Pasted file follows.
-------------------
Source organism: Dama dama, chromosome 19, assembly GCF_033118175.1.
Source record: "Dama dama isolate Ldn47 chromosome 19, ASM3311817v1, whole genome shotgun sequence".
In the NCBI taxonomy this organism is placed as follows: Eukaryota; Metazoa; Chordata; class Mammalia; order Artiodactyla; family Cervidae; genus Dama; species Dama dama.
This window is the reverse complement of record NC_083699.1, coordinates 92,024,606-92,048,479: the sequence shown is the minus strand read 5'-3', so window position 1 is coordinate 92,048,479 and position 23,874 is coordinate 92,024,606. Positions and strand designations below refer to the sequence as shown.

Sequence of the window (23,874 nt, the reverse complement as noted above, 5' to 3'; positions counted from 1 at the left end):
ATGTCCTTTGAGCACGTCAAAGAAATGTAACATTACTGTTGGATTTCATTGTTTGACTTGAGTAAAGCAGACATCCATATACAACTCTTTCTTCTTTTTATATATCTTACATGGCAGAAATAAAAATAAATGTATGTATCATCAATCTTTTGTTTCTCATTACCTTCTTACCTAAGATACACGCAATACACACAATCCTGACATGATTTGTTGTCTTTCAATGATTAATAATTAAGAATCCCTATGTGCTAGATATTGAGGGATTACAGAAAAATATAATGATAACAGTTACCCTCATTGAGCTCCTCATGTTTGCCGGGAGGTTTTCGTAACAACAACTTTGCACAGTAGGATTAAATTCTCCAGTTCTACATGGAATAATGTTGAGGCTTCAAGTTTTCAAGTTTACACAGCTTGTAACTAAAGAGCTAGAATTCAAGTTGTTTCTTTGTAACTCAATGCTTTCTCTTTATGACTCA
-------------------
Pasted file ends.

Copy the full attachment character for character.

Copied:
Source organism: Dama dama, chromosome 19, assembly GCF_033118175.1.
Source record: "Dama dama isolate Ldn47 chromosome 19, ASM3311817v1, whole genome shotgun sequence".
In the NCBI taxonomy this organism is placed as follows: Eukaryota; Metazoa; Chordata; class Mammalia; order Artiodactyla; family Cervidae; genus Dama; species Dama dama.
This window is the reverse complement of record NC_083699.1, coordinates 92,024,606-92,048,479: the sequence shown is the minus strand read 5'-3', so window position 1 is coordinate 92,048,479 and position 23,874 is coordinate 92,024,606. Positions and strand designations below refer to the sequence as shown.

Sequence of the window (23,874 nt, the reverse complement as noted above, 5' to 3'; positions counted from 1 at the left end):
ATGTCCTTTGAGCACGTCAAAGAAATGTAACATTACTGTTGGATTTCATTGTTTGACTTGAGTAAAGCAGACATCCATATACAACTCTTTCTTCTTTTTATATATCTTACATGGCAGAAATAAAAATAAATGTATGTATCATCAATCTTTTGTTTCTCATTACCTTCTTACCTAAGATACACGCAATACACACAATCCTGACATGATTTGTTGTCTTTCAATGATTAATAATTAAGAATCCCTATGTGCTAGATATTGAGGGATTACAGAAAAATATAATGATAACAGTTACCCTCATTGAGCTCCTCATGTTTGCCGGGAGGTTTTCGTAACAACAACTTTGCACAGTAGGATTAAATTCTCCAGTTCTACATGGAATAATGTTGAGGCTTCAAGTTTTCAAGTTTACACAGCTTGTAACTAAAGAGCTAGAATTCAAGTTGTTTCTTTGTAACTCAATGCTTTCTCTTTATGACTCA